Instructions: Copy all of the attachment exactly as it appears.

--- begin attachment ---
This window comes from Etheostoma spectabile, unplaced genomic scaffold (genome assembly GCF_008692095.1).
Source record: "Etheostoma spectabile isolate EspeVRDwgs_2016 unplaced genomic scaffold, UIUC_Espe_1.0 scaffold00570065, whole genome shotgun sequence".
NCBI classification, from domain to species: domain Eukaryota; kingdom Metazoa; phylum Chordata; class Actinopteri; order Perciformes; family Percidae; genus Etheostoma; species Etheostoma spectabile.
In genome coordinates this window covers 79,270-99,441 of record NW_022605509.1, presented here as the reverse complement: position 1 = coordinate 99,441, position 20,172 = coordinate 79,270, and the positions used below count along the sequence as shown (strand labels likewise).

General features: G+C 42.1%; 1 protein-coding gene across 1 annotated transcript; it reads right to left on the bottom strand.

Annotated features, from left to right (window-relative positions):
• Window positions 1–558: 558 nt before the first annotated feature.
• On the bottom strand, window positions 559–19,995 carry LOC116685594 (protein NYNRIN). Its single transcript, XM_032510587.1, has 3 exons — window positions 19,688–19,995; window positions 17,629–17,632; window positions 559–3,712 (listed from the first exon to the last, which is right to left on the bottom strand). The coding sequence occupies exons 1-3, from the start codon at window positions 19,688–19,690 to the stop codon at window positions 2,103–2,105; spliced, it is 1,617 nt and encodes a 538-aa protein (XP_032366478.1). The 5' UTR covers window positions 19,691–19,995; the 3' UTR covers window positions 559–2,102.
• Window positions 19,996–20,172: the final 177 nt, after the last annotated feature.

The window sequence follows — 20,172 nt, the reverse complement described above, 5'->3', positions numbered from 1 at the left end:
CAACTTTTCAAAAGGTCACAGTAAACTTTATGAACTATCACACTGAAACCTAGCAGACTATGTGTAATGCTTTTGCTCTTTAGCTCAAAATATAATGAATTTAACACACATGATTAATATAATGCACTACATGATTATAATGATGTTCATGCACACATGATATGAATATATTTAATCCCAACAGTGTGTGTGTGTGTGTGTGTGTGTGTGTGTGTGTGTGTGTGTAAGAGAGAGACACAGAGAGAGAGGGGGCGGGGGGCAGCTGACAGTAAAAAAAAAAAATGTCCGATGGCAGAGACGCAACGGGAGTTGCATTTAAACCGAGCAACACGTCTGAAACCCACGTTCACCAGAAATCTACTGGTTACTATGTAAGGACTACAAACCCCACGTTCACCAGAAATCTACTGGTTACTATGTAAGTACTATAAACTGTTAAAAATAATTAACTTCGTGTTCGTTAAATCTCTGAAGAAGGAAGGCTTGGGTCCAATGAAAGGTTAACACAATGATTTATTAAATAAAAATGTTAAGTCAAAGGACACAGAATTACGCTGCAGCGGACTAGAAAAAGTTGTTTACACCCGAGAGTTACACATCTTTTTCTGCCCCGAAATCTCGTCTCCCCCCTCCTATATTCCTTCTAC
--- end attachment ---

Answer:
This window comes from Etheostoma spectabile, unplaced genomic scaffold (genome assembly GCF_008692095.1).
Source record: "Etheostoma spectabile isolate EspeVRDwgs_2016 unplaced genomic scaffold, UIUC_Espe_1.0 scaffold00570065, whole genome shotgun sequence".
NCBI classification, from domain to species: domain Eukaryota; kingdom Metazoa; phylum Chordata; class Actinopteri; order Perciformes; family Percidae; genus Etheostoma; species Etheostoma spectabile.
In genome coordinates this window covers 79,270-99,441 of record NW_022605509.1, presented here as the reverse complement: position 1 = coordinate 99,441, position 20,172 = coordinate 79,270, and the positions used below count along the sequence as shown (strand labels likewise).

General features: G+C 42.1%; 1 protein-coding gene across 1 annotated transcript; it reads right to left on the bottom strand.

Annotated features, from left to right (window-relative positions):
• Window positions 1–558: 558 nt before the first annotated feature.
• On the bottom strand, window positions 559–19,995 carry LOC116685594 (protein NYNRIN). Its single transcript, XM_032510587.1, has 3 exons — window positions 19,688–19,995; window positions 17,629–17,632; window positions 559–3,712 (listed from the first exon to the last, which is right to left on the bottom strand). The coding sequence occupies exons 1-3, from the start codon at window positions 19,688–19,690 to the stop codon at window positions 2,103–2,105; spliced, it is 1,617 nt and encodes a 538-aa protein (XP_032366478.1). The 5' UTR covers window positions 19,691–19,995; the 3' UTR covers window positions 559–2,102.
• Window positions 19,996–20,172: the final 177 nt, after the last annotated feature.

The window sequence follows — 20,172 nt, the reverse complement described above, 5'->3', positions numbered from 1 at the left end:
CAACTTTTCAAAAGGTCACAGTAAACTTTATGAACTATCACACTGAAACCTAGCAGACTATGTGTAATGCTTTTGCTCTTTAGCTCAAAATATAATGAATTTAACACACATGATTAATATAATGCACTACATGATTATAATGATGTTCATGCACACATGATATGAATATATTTAATCCCAACAGTGTGTGTGTGTGTGTGTGTGTGTGTGTGTGTGTGTGTGTGTAAGAGAGAGACACAGAGAGAGAGGGGGCGGGGGGCAGCTGACAGTAAAAAAAAAAAATGTCCGATGGCAGAGACGCAACGGGAGTTGCATTTAAACCGAGCAACACGTCTGAAACCCACGTTCACCAGAAATCTACTGGTTACTATGTAAGGACTACAAACCCCACGTTCACCAGAAATCTACTGGTTACTATGTAAGTACTATAAACTGTTAAAAATAATTAACTTCGTGTTCGTTAAATCTCTGAAGAAGGAAGGCTTGGGTCCAATGAAAGGTTAACACAATGATTTATTAAATAAAAATGTTAAGTCAAAGGACACAGAATTACGCTGCAGCGGACTAGAAAAAGTTGTTTACACCCGAGAGTTACACATCTTTTTCTGCCCCGAAATCTCGTCTCCCCCCTCCTATATTCCTTCTAC